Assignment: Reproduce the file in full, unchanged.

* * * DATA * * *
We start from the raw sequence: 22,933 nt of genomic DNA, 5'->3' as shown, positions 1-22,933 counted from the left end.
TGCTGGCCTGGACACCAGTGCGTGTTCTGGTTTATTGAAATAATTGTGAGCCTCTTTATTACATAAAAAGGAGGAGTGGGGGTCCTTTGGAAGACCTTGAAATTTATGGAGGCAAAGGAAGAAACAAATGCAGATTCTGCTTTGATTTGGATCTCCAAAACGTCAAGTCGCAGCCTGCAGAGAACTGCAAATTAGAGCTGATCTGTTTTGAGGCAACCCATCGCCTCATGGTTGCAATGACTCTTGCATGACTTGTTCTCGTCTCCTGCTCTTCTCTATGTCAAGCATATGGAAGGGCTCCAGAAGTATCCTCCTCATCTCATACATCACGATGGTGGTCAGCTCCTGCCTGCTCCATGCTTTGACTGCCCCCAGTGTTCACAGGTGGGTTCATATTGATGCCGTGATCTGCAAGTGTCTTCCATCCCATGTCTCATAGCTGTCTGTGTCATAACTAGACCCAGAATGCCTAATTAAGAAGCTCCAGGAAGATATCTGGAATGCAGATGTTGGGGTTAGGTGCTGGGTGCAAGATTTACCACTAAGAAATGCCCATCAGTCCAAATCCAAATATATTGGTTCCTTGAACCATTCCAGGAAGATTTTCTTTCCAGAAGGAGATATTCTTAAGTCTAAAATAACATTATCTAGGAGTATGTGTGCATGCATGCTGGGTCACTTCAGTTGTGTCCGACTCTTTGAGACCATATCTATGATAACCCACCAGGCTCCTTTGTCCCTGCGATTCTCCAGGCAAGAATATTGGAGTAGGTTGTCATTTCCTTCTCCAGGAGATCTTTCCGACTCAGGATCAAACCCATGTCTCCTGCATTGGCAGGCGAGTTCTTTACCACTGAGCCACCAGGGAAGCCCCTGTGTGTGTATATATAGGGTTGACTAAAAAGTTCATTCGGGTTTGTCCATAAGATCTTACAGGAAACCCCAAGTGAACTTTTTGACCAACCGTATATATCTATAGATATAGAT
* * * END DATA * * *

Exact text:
We start from the raw sequence: 22,933 nt of genomic DNA, 5'->3' as shown, positions 1-22,933 counted from the left end.
TGCTGGCCTGGACACCAGTGCGTGTTCTGGTTTATTGAAATAATTGTGAGCCTCTTTATTACATAAAAAGGAGGAGTGGGGGTCCTTTGGAAGACCTTGAAATTTATGGAGGCAAAGGAAGAAACAAATGCAGATTCTGCTTTGATTTGGATCTCCAAAACGTCAAGTCGCAGCCTGCAGAGAACTGCAAATTAGAGCTGATCTGTTTTGAGGCAACCCATCGCCTCATGGTTGCAATGACTCTTGCATGACTTGTTCTCGTCTCCTGCTCTTCTCTATGTCAAGCATATGGAAGGGCTCCAGAAGTATCCTCCTCATCTCATACATCACGATGGTGGTCAGCTCCTGCCTGCTCCATGCTTTGACTGCCCCCAGTGTTCACAGGTGGGTTCATATTGATGCCGTGATCTGCAAGTGTCTTCCATCCCATGTCTCATAGCTGTCTGTGTCATAACTAGACCCAGAATGCCTAATTAAGAAGCTCCAGGAAGATATCTGGAATGCAGATGTTGGGGTTAGGTGCTGGGTGCAAGATTTACCACTAAGAAATGCCCATCAGTCCAAATCCAAATATATTGGTTCCTTGAACCATTCCAGGAAGATTTTCTTTCCAGAAGGAGATATTCTTAAGTCTAAAATAACATTATCTAGGAGTATGTGTGCATGCATGCTGGGTCACTTCAGTTGTGTCCGACTCTTTGAGACCATATCTATGATAACCCACCAGGCTCCTTTGTCCCTGCGATTCTCCAGGCAAGAATATTGGAGTAGGTTGTCATTTCCTTCTCCAGGAGATCTTTCCGACTCAGGATCAAACCCATGTCTCCTGCATTGGCAGGCGAGTTCTTTACCACTGAGCCACCAGGGAAGCCCCTGTGTGTGTATATATAGGGTTGACTAAAAAGTTCATTCGGGTTTGTCCATAAGATCTTACAGGAAACCCCAAGTGAACTTTTTGACCAACCGTATATATCTATAGATATAGAT